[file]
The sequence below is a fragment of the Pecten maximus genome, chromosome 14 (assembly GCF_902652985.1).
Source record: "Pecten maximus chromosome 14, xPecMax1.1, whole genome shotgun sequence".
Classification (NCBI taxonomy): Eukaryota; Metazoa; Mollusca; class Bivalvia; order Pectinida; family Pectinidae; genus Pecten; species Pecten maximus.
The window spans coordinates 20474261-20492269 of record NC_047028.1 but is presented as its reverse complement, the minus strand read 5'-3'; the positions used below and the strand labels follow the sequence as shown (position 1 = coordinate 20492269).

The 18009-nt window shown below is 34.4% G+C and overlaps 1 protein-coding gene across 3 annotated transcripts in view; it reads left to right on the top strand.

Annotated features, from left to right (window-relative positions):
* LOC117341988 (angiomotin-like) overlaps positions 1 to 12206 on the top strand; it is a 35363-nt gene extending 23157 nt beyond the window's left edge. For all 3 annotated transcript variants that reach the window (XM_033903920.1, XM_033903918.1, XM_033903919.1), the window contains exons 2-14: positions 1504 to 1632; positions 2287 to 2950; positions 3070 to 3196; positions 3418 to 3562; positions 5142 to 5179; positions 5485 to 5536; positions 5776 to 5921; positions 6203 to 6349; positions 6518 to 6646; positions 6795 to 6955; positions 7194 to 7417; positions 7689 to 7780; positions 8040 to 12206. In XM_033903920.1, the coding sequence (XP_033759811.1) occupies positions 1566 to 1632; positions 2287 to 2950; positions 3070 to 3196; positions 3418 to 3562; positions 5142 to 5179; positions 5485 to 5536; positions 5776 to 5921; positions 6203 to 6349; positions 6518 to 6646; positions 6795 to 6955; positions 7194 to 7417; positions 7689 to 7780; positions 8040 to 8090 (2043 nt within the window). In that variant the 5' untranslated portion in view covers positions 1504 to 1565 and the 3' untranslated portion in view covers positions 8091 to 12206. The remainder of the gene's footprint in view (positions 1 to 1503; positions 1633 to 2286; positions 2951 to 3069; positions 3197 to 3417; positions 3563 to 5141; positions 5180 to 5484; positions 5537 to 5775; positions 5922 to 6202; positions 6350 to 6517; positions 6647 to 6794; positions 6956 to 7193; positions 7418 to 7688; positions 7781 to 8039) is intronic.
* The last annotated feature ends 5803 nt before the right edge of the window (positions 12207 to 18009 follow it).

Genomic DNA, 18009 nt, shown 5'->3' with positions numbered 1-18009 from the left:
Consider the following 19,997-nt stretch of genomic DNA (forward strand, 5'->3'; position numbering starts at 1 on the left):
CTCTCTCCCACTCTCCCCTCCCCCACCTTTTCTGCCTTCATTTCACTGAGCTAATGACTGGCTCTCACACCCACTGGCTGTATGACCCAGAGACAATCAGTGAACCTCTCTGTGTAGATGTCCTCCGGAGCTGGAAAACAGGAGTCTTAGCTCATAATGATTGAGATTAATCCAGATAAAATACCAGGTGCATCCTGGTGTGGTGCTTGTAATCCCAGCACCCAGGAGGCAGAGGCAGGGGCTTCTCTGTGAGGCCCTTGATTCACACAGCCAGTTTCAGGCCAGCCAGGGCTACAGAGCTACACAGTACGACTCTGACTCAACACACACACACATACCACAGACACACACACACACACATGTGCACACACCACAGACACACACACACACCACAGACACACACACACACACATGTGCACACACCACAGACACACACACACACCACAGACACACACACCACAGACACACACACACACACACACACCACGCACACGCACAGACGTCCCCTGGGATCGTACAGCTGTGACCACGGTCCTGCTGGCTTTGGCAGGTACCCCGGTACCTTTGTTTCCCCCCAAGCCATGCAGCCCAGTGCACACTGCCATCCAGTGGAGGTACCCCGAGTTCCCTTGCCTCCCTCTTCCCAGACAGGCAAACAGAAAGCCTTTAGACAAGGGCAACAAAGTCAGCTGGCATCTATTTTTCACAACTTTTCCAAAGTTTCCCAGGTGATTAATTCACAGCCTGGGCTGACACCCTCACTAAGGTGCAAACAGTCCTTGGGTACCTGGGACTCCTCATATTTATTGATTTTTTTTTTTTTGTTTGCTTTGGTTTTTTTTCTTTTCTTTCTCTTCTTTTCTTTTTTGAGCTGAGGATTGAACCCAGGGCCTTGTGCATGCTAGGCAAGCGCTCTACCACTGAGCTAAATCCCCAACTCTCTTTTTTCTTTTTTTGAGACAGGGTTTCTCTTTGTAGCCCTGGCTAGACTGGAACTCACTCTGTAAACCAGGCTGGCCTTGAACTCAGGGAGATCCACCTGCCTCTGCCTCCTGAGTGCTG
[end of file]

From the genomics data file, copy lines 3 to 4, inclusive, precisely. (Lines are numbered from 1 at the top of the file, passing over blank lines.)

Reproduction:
Classification (NCBI taxonomy): Eukaryota; Metazoa; Mollusca; class Bivalvia; order Pectinida; family Pectinidae; genus Pecten; species Pecten maximus.
The window spans coordinates 20474261-20492269 of record NC_047028.1 but is presented as its reverse complement, the minus strand read 5'-3'; the positions used below and the strand labels follow the sequence as shown (position 1 = coordinate 20492269).